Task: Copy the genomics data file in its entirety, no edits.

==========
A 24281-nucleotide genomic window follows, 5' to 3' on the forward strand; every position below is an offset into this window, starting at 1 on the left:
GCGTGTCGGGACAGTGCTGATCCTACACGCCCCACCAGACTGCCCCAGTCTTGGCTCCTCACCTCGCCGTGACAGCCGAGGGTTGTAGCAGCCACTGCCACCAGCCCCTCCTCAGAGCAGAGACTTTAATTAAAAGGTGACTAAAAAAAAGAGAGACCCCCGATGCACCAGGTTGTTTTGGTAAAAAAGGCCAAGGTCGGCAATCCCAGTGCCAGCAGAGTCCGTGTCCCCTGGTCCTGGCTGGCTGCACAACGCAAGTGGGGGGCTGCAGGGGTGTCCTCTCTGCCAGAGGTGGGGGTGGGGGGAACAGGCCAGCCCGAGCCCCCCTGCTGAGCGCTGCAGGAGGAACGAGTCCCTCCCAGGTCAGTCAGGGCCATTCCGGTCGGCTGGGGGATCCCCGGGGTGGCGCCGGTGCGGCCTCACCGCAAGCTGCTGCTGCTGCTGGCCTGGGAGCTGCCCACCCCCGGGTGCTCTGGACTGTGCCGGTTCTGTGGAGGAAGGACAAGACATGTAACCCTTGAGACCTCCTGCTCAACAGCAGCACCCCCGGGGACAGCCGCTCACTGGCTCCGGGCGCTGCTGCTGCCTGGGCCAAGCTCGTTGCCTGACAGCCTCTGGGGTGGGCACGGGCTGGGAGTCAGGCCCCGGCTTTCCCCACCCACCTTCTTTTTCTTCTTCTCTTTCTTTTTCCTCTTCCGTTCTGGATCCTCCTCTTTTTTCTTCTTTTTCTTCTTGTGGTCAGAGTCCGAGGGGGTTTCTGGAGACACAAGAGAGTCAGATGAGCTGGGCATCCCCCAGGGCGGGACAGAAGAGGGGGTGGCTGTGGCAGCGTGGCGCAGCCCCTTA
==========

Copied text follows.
A 24281-nucleotide genomic window follows, 5' to 3' on the forward strand; every position below is an offset into this window, starting at 1 on the left:
GCGTGTCGGGACAGTGCTGATCCTACACGCCCCACCAGACTGCCCCAGTCTTGGCTCCTCACCTCGCCGTGACAGCCGAGGGTTGTAGCAGCCACTGCCACCAGCCCCTCCTCAGAGCAGAGACTTTAATTAAAAGGTGACTAAAAAAAAGAGAGACCCCCGATGCACCAGGTTGTTTTGGTAAAAAAGGCCAAGGTCGGCAATCCCAGTGCCAGCAGAGTCCGTGTCCCCTGGTCCTGGCTGGCTGCACAACGCAAGTGGGGGGCTGCAGGGGTGTCCTCTCTGCCAGAGGTGGGGGTGGGGGGAACAGGCCAGCCCGAGCCCCCCTGCTGAGCGCTGCAGGAGGAACGAGTCCCTCCCAGGTCAGTCAGGGCCATTCCGGTCGGCTGGGGGATCCCCGGGGTGGCGCCGGTGCGGCCTCACCGCAAGCTGCTGCTGCTGCTGGCCTGGGAGCTGCCCACCCCCGGGTGCTCTGGACTGTGCCGGTTCTGTGGAGGAAGGACAAGACATGTAACCCTTGAGACCTCCTGCTCAACAGCAGCACCCCCGGGGACAGCCGCTCACTGGCTCCGGGCGCTGCTGCTGCCTGGGCCAAGCTCGTTGCCTGACAGCCTCTGGGGTGGGCACGGGCTGGGAGTCAGGCCCCGGCTTTCCCCACCCACCTTCTTTTTCTTCTTCTCTTTCTTTTTCCTCTTCCGTTCTGGATCCTCCTCTTTTTTCTTCTTTTTCTTCTTGTGGTCAGAGTCCGAGGGGGTTTCTGGAGACACAAGAGAGTCAGATGAGCTGGGCATCCCCCAGGGCGGGACAGAAGAGGGGGTGGCTGTGGCAGCGTGGCGCAGCCCCTTA